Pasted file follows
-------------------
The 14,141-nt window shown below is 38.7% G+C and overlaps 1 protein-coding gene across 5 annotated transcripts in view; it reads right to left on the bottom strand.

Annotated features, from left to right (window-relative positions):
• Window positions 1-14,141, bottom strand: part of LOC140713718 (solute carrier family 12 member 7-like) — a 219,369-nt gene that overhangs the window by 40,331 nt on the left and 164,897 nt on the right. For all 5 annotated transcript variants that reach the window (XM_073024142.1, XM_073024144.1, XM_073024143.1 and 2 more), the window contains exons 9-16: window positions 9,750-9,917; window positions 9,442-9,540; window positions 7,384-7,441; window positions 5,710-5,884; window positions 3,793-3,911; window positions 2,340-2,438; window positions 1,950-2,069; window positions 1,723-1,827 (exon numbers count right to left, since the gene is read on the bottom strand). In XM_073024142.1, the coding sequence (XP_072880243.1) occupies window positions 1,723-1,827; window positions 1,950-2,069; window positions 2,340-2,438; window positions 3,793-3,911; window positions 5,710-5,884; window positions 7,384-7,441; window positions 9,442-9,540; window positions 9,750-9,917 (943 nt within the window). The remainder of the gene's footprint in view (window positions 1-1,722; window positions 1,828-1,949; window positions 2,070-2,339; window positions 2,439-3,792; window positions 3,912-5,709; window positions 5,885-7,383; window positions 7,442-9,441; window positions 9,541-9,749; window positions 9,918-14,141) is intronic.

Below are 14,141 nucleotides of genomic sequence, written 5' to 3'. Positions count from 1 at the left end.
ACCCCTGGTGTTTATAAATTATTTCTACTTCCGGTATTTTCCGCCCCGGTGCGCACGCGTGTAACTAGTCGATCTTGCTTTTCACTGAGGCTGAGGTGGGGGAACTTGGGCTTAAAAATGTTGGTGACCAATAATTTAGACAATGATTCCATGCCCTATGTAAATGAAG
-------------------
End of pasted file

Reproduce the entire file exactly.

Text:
The 14,141-nt window shown below is 38.7% G+C and overlaps 1 protein-coding gene across 5 annotated transcripts in view; it reads right to left on the bottom strand.

Annotated features, from left to right (window-relative positions):
• Window positions 1-14,141, bottom strand: part of LOC140713718 (solute carrier family 12 member 7-like) — a 219,369-nt gene that overhangs the window by 40,331 nt on the left and 164,897 nt on the right. For all 5 annotated transcript variants that reach the window (XM_073024142.1, XM_073024144.1, XM_073024143.1 and 2 more), the window contains exons 9-16: window positions 9,750-9,917; window positions 9,442-9,540; window positions 7,384-7,441; window positions 5,710-5,884; window positions 3,793-3,911; window positions 2,340-2,438; window positions 1,950-2,069; window positions 1,723-1,827 (exon numbers count right to left, since the gene is read on the bottom strand). In XM_073024142.1, the coding sequence (XP_072880243.1) occupies window positions 1,723-1,827; window positions 1,950-2,069; window positions 2,340-2,438; window positions 3,793-3,911; window positions 5,710-5,884; window positions 7,384-7,441; window positions 9,442-9,540; window positions 9,750-9,917 (943 nt within the window). The remainder of the gene's footprint in view (window positions 1-1,722; window positions 1,828-1,949; window positions 2,070-2,339; window positions 2,439-3,792; window positions 3,912-5,709; window positions 5,885-7,383; window positions 7,442-9,441; window positions 9,541-9,749; window positions 9,918-14,141) is intronic.

Below are 14,141 nucleotides of genomic sequence, written 5' to 3'. Positions count from 1 at the left end.
ACCCCTGGTGTTTATAAATTATTTCTACTTCCGGTATTTTCCGCCCCGGTGCGCACGCGTGTAACTAGTCGATCTTGCTTTTCACTGAGGCTGAGGTGGGGGAACTTGGGCTTAAAAATGTTGGTGACCAATAATTTAGACAATGATTCCATGCCCTATGTAAATGAAG